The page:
• Social engineering: This group used fake and compromised accounts to create fictitious personas posing primarily as young women, and also as supporters of Hamas, Fatah, various military groups, journalists and activists to build trust with people they targeted and trick them into installing malicious software. Some of their Pages were designed to lure particular followers for later social engineering and malware targeting. Likely to build audiences, these Pages posted memes criticizing Russian foreign policy in the Middle East, Russian military contractor Wagner Group and its involvement in Syria and Libya and the Assad government.

Threat Indicators:

Android C2 Domains


Android Hashes


SpyNote C2


Windows Malware C2 Domains


Windows Malware Hashes


Links to Android Malware


Arid Viper

This activity originated in Palestine and targeted individuals in the same region, including government officials, members of the Fatah political party, student groups and security forces. Our investigation linked this campaign to Arid Viper, a known advanced persistent threat actor. It used sprawling infrastructure to support its operations, including over a hundred websites that either hosted iOS and Android malware, attempted to steal credentials through phishing or acted as command and control servers.

They appear to operate across multiple internet services, using a combination of social engineering, phishing websites and continually evolving Windows and Android malware in targeted cyber espionage campaigns.

We shared threat indicators with industry peers and security researchers as part of a concerted effort to disrupt this group’s operations. We’re also sharing a detailed technical report with our findings, including threat indicators to help advance our industry’s understanding of this adversary (below).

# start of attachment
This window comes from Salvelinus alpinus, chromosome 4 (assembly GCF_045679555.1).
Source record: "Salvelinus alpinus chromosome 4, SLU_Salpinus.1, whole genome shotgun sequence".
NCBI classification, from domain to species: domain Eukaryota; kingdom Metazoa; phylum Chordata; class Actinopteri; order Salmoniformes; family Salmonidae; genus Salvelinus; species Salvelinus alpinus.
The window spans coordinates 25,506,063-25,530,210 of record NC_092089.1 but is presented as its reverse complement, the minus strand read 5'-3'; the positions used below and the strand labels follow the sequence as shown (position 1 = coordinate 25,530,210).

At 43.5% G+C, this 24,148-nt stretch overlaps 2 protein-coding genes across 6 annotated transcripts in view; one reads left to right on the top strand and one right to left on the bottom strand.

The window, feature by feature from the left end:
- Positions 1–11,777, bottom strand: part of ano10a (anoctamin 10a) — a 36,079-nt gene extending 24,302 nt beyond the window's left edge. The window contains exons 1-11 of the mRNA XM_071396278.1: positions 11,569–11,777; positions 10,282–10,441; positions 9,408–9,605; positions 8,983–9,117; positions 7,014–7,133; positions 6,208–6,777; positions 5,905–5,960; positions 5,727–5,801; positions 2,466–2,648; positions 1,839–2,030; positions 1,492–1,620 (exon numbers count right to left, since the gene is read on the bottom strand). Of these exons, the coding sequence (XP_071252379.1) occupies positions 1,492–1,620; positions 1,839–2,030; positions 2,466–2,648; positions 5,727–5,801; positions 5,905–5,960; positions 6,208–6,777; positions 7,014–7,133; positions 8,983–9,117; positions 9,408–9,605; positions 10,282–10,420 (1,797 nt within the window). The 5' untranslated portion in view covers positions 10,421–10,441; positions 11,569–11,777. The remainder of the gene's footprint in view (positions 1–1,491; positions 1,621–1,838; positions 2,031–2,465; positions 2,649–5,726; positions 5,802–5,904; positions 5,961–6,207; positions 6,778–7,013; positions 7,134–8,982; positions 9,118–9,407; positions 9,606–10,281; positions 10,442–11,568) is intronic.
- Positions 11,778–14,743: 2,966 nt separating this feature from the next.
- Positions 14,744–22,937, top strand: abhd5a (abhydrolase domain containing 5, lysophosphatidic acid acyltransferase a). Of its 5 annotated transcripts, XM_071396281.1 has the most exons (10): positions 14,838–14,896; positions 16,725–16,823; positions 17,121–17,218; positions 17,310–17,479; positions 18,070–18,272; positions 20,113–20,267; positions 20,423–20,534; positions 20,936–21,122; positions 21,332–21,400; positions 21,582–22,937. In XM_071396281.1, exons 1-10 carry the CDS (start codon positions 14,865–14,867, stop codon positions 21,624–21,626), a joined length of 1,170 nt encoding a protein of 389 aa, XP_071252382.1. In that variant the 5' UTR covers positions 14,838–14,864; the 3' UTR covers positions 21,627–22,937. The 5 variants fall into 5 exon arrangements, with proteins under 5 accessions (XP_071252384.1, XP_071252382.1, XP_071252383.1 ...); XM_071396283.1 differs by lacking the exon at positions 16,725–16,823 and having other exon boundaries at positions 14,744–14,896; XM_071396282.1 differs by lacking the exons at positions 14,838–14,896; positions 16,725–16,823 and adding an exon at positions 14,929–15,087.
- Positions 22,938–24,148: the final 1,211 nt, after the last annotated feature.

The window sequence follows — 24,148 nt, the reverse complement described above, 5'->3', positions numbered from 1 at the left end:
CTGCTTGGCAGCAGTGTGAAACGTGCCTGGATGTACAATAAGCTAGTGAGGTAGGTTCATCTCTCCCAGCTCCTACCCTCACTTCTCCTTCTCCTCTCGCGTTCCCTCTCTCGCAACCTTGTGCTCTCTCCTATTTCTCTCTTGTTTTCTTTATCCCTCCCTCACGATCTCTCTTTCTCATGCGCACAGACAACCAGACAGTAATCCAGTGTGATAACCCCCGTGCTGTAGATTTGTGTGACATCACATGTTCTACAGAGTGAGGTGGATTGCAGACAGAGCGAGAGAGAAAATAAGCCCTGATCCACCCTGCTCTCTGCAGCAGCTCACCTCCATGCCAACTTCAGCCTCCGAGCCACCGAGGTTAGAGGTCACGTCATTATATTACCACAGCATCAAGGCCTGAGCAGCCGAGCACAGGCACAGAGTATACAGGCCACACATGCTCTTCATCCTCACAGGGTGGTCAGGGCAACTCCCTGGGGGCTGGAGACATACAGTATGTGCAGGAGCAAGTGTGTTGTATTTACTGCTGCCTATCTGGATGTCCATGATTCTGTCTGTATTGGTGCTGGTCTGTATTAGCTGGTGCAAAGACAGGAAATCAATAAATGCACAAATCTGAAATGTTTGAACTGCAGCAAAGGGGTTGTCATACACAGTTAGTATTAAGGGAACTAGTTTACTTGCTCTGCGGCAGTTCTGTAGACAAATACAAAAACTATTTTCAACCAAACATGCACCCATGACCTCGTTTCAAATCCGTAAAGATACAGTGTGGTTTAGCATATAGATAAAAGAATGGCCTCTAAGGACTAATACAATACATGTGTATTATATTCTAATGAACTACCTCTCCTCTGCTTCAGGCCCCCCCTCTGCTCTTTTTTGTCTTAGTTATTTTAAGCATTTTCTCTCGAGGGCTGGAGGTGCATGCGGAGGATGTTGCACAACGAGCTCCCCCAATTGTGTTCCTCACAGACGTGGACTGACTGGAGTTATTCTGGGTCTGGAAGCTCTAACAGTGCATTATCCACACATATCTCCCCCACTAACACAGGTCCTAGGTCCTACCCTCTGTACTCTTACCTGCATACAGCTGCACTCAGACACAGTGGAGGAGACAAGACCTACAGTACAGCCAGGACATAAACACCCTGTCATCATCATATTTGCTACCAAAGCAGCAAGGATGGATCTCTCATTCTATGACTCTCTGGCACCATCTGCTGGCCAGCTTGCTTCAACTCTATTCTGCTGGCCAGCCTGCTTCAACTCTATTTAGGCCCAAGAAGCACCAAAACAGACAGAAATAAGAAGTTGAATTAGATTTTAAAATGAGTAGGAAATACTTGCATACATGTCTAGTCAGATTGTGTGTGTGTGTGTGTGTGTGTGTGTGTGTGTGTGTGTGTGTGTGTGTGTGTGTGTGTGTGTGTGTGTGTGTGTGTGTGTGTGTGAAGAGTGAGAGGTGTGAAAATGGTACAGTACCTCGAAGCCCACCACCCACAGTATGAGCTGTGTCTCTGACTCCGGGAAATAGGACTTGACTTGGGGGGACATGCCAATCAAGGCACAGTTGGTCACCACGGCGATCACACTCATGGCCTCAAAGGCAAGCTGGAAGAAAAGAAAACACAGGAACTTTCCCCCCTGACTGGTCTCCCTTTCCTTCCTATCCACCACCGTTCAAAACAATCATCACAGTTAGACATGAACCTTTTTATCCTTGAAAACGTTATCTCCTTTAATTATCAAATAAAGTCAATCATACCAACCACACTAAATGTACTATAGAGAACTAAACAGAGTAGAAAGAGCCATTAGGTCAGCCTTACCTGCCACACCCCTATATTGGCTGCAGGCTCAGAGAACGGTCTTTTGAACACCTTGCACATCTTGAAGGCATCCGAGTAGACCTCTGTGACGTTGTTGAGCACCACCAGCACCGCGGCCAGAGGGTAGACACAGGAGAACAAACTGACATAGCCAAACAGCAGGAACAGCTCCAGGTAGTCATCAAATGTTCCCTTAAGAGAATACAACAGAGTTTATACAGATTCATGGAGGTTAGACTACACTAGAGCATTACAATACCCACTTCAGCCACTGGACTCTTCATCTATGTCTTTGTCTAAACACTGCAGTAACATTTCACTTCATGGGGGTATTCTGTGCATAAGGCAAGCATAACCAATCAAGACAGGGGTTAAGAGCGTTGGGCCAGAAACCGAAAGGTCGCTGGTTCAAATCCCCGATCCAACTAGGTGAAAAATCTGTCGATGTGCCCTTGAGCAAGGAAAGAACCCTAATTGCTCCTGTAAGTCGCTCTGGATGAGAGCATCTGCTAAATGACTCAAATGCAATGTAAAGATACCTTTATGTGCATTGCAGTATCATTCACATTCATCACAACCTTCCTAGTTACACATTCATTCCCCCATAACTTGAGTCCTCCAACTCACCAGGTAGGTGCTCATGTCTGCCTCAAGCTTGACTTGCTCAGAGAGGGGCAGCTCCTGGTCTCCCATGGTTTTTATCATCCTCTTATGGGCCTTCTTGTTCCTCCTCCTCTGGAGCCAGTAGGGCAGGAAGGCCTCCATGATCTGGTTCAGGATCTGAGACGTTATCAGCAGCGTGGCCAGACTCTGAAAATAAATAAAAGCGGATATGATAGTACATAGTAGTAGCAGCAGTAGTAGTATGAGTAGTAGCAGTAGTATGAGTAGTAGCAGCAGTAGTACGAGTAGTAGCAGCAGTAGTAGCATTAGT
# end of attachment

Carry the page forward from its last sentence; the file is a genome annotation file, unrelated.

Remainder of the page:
Here are our key findings and some of the notable tactics, techniques and procedures (TTPs) we’ve observed:

Custom iOS Surveillanceware:

  • Arid Viper used custom-built iOS surveillanceware which hasn’t been previously reported and reflects a tactical shift. We call this iOS component Phenakite due to it being rare and deriving its name from the Greek word Phenakos, meaning to deceive or cheat.
  • Installation of Phenakite required that people be tricked into installing a mobile configuration profile. This allowed for a device-specific signed version of the iOS app to be installed on a device. A jailbroken device wasn’t required.
  • Post-installation, a jailbreak was necessary for the malware to elevate its privileges to retrieve sensitive user information not accessible via standard iOS permission requests. This was achieved with the publicly available Osiris jailbreak that made use of the Sock Port exploit, both of which were bundled in the malicious iOS app store packages (IPAs).
  • Arid Viper’s iOS surveillanceware was trojanized inside a fully functional chat application that used the open-source RealtimeChat code for legitimate app functionality. This malware could also direct people to phishing pages for Facebook and iCloud to steal their credentials for those services.
  • Arid Viper’s use of custom iOS surveillanceware shows that this capability is becoming increasingly attainable by adversaries believed to be of lower sophistication.

Evolving Android and Windows Malware

  • The Android tooling used by Arid Viper shares many similarities with malware previously reported as FrozenCell and VAMP.
  • The Android malware deployed by Arid Viper required people to install apps from third-party sources on their devices. The group used various convincing, attacker-controlled sites to create the impression that the apps were legitimate.
  • Arid Viper’s recent operations also used variants of a malware family known as Micropsia, which previously has been associated with this threat actor.

Malware Distribution

  • Delivery of both the Android and iOS malware involved social engineering.
  • Android malware was typically hosted on convincing looking attacker-controlled phishing sites. At the time of this writing, we discovered 41 such sites.
  • iOS malware was previously found to be distributed from a 3rd party Chinese app development site. After we shared our findings with industry partners which led to the revocation of multiple developer certificates, Arid Viper’s ability to distribute Phenakite was disrupted. We’ve since seen them try setting up their own infrastructure to distribute their iOS implant.
  • While Arid Viper tooling has previously been discovered in official app channels like the Play Store, we didn’t find it to be the case in this most recent campaign.

Cyber espionage timeline graphic

Compromise Flow:

Arid Viper CharArid Viper Chart

See the full Threat Report on Arid Viper for more information and IOCs.